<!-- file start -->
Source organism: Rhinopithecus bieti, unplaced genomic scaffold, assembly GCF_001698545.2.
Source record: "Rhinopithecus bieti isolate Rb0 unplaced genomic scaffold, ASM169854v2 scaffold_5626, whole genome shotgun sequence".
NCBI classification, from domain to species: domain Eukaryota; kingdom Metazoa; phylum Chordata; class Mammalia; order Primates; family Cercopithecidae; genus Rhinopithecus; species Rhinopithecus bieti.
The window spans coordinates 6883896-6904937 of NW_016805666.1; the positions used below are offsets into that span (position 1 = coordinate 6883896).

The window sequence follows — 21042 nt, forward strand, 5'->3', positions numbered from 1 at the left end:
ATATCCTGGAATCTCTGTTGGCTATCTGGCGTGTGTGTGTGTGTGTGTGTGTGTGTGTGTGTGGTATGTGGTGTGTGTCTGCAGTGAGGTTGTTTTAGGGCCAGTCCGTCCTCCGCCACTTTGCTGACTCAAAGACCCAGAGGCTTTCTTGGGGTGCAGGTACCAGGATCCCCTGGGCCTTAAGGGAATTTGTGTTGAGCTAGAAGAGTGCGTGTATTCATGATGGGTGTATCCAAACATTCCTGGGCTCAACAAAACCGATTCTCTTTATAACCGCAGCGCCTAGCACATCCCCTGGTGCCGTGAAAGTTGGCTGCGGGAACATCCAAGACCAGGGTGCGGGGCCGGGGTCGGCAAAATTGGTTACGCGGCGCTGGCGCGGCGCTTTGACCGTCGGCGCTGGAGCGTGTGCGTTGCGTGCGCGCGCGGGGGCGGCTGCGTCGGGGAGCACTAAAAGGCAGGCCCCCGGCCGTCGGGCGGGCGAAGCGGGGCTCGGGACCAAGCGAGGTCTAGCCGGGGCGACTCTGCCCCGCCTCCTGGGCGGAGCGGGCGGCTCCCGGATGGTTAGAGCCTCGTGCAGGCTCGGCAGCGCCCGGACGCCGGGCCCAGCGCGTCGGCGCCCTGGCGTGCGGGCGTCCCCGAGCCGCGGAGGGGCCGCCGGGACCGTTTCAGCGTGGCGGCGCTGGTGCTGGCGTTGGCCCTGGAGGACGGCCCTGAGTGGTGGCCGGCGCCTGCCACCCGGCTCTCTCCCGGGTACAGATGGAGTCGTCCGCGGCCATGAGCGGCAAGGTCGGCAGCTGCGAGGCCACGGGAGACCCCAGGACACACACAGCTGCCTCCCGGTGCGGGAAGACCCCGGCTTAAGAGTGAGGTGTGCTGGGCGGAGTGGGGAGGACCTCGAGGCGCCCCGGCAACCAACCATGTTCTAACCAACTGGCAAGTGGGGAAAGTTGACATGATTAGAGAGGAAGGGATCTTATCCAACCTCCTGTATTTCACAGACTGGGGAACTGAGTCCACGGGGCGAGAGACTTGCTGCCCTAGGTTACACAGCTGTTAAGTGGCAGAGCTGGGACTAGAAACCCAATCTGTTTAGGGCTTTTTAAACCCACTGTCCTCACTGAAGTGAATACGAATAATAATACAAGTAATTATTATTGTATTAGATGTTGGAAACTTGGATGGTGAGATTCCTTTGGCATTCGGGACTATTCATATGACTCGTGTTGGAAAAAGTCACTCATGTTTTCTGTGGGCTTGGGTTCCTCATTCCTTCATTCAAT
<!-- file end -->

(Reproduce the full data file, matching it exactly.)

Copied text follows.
Source organism: Rhinopithecus bieti, unplaced genomic scaffold, assembly GCF_001698545.2.
Source record: "Rhinopithecus bieti isolate Rb0 unplaced genomic scaffold, ASM169854v2 scaffold_5626, whole genome shotgun sequence".
NCBI classification, from domain to species: domain Eukaryota; kingdom Metazoa; phylum Chordata; class Mammalia; order Primates; family Cercopithecidae; genus Rhinopithecus; species Rhinopithecus bieti.
The window spans coordinates 6883896-6904937 of NW_016805666.1; the positions used below are offsets into that span (position 1 = coordinate 6883896).

The window sequence follows — 21042 nt, forward strand, 5'->3', positions numbered from 1 at the left end:
ATATCCTGGAATCTCTGTTGGCTATCTGGCGTGTGTGTGTGTGTGTGTGTGTGTGTGTGTGTGGTATGTGGTGTGTGTCTGCAGTGAGGTTGTTTTAGGGCCAGTCCGTCCTCCGCCACTTTGCTGACTCAAAGACCCAGAGGCTTTCTTGGGGTGCAGGTACCAGGATCCCCTGGGCCTTAAGGGAATTTGTGTTGAGCTAGAAGAGTGCGTGTATTCATGATGGGTGTATCCAAACATTCCTGGGCTCAACAAAACCGATTCTCTTTATAACCGCAGCGCCTAGCACATCCCCTGGTGCCGTGAAAGTTGGCTGCGGGAACATCCAAGACCAGGGTGCGGGGCCGGGGTCGGCAAAATTGGTTACGCGGCGCTGGCGCGGCGCTTTGACCGTCGGCGCTGGAGCGTGTGCGTTGCGTGCGCGCGCGGGGGCGGCTGCGTCGGGGAGCACTAAAAGGCAGGCCCCCGGCCGTCGGGCGGGCGAAGCGGGGCTCGGGACCAAGCGAGGTCTAGCCGGGGCGACTCTGCCCCGCCTCCTGGGCGGAGCGGGCGGCTCCCGGATGGTTAGAGCCTCGTGCAGGCTCGGCAGCGCCCGGACGCCGGGCCCAGCGCGTCGGCGCCCTGGCGTGCGGGCGTCCCCGAGCCGCGGAGGGGCCGCCGGGACCGTTTCAGCGTGGCGGCGCTGGTGCTGGCGTTGGCCCTGGAGGACGGCCCTGAGTGGTGGCCGGCGCCTGCCACCCGGCTCTCTCCCGGGTACAGATGGAGTCGTCCGCGGCCATGAGCGGCAAGGTCGGCAGCTGCGAGGCCACGGGAGACCCCAGGACACACACAGCTGCCTCCCGGTGCGGGAAGACCCCGGCTTAAGAGTGAGGTGTGCTGGGCGGAGTGGGGAGGACCTCGAGGCGCCCCGGCAACCAACCATGTTCTAACCAACTGGCAAGTGGGGAAAGTTGACATGATTAGAGAGGAAGGGATCTTATCCAACCTCCTGTATTTCACAGACTGGGGAACTGAGTCCACGGGGCGAGAGACTTGCTGCCCTAGGTTACACAGCTGTTAAGTGGCAGAGCTGGGACTAGAAACCCAATCTGTTTAGGGCTTTTTAAACCCACTGTCCTCACTGAAGTGAATACGAATAATAATACAAGTAATTATTATTGTATTAGATGTTGGAAACTTGGATGGTGAGATTCCTTTGGCATTCGGGACTATTCATATGACTCGTGTTGGAAAAAGTCACTCATGTTTTCTGTGGGCTTGGGTTCCTCATTCCTTCATTCAAT